Institute of Information Science Academia Sinica
Topic: On Policies and Intents
Speaker: Prof. Lenore Zuck (University of Illinois at Chicago)
Date: 2012-11-15 (Thu) 10:30 – 12:00
Location: Auditorium 106 at new IIS Building
Host: Bow-Yaw Wang


A policy is a set of guidelines meant to accomplish some intent. In information security, a policy will take the form of an access control policy that describes the conditions under which entities can perform actions on data objects. Further, such policies are prolific in modern society, where information must flow between different enterprises, states, and countries, all of which will likely have different policies. Unfortunately, policies have proven to be extremely difficult to evaluate. Even with formal policies, basic questions about policy completeness and consistency can be undecidable. These problems are confounded when multiple policies must be considered in aggregation. Even worse, many policies are merely “formal-looking”or are completely informal. Thus, they cannot be reasoned about in a formal way and it may not even be possible to reliably determine whether a given course of action is allowed. Even with all of these problems, policies face issues related to their validity. That is, to be valid, a policy should reflect the intent of the policy makers and it should be clear what the consequences are if a policy is violated. 

It is the contention of the authors that when evaluating policies, one needs to be able to understand and reason about the policy maker’s intentions and the consequences associated with them. This work focuses on the intent portion of this perspective. Unfortunately, because policy makers are humans, policy maker intentions are not readily captured by existing policy languages and notations. To rectify this, we take inspiration from task analytic methods, a set of tools and techniques human factors engineers and cognitive scientists use to represent and reason about the intentions behind human behavior. Using task analytic models as a template, we describe how policies can be represented in task-like models as hierarchies of goals and rules, with logics specifying when goals are contextually relevant and what outcomes are expected when goals are achieved. We then discuss how this framing could be used to reason about policy maker intent when evaluating policies. We further outline how this approach could be extended to facilitate reasoning about consequences.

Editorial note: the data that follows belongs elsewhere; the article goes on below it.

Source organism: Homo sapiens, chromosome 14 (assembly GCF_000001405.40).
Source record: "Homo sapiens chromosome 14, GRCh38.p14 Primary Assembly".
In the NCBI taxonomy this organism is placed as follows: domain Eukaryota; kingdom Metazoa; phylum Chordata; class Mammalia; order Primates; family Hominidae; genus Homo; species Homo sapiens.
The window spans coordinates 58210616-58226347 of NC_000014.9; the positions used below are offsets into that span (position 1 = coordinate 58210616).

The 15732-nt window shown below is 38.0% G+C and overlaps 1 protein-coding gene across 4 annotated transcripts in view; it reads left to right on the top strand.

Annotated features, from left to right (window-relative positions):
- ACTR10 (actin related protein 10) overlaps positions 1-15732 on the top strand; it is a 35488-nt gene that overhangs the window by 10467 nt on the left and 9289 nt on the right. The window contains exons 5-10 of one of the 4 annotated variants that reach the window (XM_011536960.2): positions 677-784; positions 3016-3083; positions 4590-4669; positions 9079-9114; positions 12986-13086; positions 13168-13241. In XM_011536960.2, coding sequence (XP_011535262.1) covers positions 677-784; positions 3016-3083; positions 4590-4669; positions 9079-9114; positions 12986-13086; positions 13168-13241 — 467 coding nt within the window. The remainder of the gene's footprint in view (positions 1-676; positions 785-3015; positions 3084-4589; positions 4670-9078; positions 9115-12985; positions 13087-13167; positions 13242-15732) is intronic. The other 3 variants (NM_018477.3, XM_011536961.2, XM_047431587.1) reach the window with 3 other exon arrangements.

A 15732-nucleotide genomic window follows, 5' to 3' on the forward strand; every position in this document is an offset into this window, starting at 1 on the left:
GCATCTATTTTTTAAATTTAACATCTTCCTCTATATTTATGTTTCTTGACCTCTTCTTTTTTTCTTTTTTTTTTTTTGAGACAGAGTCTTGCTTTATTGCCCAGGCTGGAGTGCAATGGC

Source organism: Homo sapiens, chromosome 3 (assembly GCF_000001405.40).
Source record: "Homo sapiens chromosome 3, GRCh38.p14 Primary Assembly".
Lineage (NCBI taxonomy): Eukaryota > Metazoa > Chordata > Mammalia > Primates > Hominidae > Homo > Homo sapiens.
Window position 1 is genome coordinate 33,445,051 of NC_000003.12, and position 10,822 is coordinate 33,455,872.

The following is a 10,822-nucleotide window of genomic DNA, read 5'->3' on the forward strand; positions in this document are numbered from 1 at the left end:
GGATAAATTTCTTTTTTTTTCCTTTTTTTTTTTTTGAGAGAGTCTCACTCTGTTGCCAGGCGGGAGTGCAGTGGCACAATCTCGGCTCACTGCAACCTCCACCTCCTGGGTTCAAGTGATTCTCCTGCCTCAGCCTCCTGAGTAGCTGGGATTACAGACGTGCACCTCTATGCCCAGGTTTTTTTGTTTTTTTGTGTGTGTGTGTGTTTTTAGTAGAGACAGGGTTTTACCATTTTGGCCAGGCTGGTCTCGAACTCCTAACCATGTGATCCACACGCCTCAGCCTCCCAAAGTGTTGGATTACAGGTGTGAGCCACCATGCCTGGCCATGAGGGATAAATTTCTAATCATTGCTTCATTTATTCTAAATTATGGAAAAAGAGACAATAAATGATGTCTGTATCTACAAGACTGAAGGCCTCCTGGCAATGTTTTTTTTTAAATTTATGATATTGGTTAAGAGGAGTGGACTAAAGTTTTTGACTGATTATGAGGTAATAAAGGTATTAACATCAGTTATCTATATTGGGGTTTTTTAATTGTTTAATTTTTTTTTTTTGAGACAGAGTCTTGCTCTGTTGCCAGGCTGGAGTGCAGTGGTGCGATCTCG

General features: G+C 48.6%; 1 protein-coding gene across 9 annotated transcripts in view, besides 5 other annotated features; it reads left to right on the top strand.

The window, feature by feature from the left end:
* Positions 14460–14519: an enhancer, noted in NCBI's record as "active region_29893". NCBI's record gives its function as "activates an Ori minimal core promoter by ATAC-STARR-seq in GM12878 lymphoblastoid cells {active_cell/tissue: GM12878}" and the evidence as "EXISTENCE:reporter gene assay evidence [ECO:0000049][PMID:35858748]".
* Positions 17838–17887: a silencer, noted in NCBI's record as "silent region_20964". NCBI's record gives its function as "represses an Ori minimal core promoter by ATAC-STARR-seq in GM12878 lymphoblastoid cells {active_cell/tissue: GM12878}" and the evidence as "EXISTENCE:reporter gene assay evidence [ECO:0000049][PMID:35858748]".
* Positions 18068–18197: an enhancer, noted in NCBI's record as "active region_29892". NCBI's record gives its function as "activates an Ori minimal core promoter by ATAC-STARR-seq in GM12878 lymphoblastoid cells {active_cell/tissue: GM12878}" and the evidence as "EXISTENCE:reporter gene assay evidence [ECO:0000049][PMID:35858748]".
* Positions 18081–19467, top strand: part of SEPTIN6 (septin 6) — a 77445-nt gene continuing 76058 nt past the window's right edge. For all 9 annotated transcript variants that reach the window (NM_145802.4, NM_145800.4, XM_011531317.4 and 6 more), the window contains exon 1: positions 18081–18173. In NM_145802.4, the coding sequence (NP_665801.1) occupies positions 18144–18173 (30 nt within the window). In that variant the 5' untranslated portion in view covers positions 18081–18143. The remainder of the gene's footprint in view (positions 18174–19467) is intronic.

Support for legacy systems is also explored.

Joint work with Matthew Bolton and Celeste Wallace.


Lenore Zuck teaches at the University of Illinois at Chicago.  She recently returned there after having spent several years as a program director at the National Science Foundation, where she was a member of the Trustworthy Computing program, the Software and Hardware Foundation program, and the Cyber Physical Systems program. Her background is in formal methods. Her recent work includes 

methodologies for automatic verification of infinite-state systems,  

translation validation of optimizing compilers and microcode, and applications of formal methods to security. Lenore has moved to UIC from NYU. Before that, she was on the Computer Science faculty at Yale University. Lenore holds a PhD in Computer Science from the Weizmann Institute of Science.